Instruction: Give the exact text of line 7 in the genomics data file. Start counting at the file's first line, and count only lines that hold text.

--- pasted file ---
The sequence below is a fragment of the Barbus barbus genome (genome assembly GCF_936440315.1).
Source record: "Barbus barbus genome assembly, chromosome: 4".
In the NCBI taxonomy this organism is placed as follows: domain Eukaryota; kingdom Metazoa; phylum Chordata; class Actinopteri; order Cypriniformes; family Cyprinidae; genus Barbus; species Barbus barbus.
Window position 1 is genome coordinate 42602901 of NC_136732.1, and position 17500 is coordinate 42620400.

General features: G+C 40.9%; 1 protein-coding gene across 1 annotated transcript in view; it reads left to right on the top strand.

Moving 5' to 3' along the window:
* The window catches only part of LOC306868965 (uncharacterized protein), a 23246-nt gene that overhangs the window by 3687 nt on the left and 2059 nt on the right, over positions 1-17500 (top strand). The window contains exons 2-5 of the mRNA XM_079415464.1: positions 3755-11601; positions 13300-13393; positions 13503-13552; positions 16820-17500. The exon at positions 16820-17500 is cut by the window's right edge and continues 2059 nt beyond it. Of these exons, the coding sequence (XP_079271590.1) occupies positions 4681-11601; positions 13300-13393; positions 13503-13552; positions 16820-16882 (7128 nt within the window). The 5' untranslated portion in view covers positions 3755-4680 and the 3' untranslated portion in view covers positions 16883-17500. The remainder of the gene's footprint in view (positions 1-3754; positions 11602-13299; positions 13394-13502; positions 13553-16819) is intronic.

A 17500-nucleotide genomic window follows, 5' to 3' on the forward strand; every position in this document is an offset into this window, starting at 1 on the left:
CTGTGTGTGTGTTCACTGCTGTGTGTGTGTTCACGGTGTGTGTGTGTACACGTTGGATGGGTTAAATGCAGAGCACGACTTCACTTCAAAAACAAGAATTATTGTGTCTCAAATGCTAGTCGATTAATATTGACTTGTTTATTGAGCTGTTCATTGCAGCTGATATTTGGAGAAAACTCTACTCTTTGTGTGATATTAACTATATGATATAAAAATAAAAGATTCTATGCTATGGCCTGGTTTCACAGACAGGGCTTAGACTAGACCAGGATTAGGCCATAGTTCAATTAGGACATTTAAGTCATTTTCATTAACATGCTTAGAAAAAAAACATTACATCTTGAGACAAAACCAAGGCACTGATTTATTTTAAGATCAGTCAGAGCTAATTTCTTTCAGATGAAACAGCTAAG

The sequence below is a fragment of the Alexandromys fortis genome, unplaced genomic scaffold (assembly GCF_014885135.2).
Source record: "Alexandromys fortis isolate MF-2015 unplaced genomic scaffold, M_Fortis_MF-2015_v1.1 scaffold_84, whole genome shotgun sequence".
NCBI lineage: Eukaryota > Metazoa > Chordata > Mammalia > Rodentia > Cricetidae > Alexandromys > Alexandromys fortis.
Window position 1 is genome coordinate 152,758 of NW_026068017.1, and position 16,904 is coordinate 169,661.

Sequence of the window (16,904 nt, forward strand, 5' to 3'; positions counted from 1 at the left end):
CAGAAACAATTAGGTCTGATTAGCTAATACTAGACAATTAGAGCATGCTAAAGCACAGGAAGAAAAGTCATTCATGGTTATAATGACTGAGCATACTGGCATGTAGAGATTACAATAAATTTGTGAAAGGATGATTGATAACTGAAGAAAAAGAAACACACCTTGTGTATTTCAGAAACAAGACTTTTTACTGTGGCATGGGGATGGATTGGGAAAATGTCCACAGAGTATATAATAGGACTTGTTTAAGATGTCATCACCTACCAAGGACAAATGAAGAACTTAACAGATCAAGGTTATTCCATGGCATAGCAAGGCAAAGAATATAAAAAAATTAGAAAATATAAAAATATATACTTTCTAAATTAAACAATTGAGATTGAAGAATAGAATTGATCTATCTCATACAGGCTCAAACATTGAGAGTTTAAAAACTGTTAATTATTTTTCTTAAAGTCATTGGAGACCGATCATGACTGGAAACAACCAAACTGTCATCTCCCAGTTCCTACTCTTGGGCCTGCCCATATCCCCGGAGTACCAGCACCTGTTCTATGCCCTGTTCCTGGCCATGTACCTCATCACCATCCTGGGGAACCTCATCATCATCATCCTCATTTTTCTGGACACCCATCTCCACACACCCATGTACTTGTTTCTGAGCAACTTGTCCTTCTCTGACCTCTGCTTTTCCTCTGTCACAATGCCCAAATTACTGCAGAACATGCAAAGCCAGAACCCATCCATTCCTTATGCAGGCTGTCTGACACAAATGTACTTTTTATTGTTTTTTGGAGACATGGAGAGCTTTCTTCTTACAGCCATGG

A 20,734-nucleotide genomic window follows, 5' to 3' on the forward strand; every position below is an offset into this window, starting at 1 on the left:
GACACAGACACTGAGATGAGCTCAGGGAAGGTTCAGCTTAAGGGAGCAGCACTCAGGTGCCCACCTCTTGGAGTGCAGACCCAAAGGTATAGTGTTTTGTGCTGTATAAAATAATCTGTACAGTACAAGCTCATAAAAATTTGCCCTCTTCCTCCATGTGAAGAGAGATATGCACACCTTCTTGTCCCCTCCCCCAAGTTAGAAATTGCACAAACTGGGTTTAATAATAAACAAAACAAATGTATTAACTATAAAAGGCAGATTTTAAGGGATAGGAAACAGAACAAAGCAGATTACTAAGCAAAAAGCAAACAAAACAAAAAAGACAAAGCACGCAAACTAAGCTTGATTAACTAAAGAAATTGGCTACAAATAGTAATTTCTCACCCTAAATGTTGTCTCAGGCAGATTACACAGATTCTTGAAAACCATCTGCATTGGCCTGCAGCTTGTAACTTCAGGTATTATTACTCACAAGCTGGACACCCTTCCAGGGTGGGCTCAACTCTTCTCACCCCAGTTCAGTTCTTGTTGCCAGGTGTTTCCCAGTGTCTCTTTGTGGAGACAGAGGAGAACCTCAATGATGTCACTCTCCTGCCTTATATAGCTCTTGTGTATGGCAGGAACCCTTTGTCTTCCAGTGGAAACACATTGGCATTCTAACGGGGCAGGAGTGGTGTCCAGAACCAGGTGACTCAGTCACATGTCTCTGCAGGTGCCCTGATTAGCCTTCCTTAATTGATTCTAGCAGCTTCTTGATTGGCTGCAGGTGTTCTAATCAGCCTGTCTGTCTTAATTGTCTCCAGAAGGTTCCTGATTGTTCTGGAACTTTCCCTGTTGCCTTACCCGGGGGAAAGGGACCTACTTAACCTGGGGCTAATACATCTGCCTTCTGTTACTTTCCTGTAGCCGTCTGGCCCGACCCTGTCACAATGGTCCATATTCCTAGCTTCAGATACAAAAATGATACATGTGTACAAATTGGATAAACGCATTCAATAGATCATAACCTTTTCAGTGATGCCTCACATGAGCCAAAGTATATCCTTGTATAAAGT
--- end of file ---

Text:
* The window catches only part of LOC306868965 (uncharacterized protein), a 23246-nt gene that overhangs the window by 3687 nt on the left and 2059 nt on the right, over positions 1-17500 (top strand). The window contains exons 2-5 of the mRNA XM_079415464.1: positions 3755-11601; positions 13300-13393; positions 13503-13552; positions 16820-17500. The exon at positions 16820-17500 is cut by the window's right edge and continues 2059 nt beyond it. Of these exons, the coding sequence (XP_079271590.1) occupies positions 4681-11601; positions 13300-13393; positions 13503-13552; positions 16820-16882 (7128 nt within the window). The 5' untranslated portion in view covers positions 3755-4680 and the 3' untranslated portion in view covers positions 16883-17500. The remainder of the gene's footprint in view (positions 1-3754; positions 11602-13299; positions 13394-13502; positions 13553-16819) is intronic.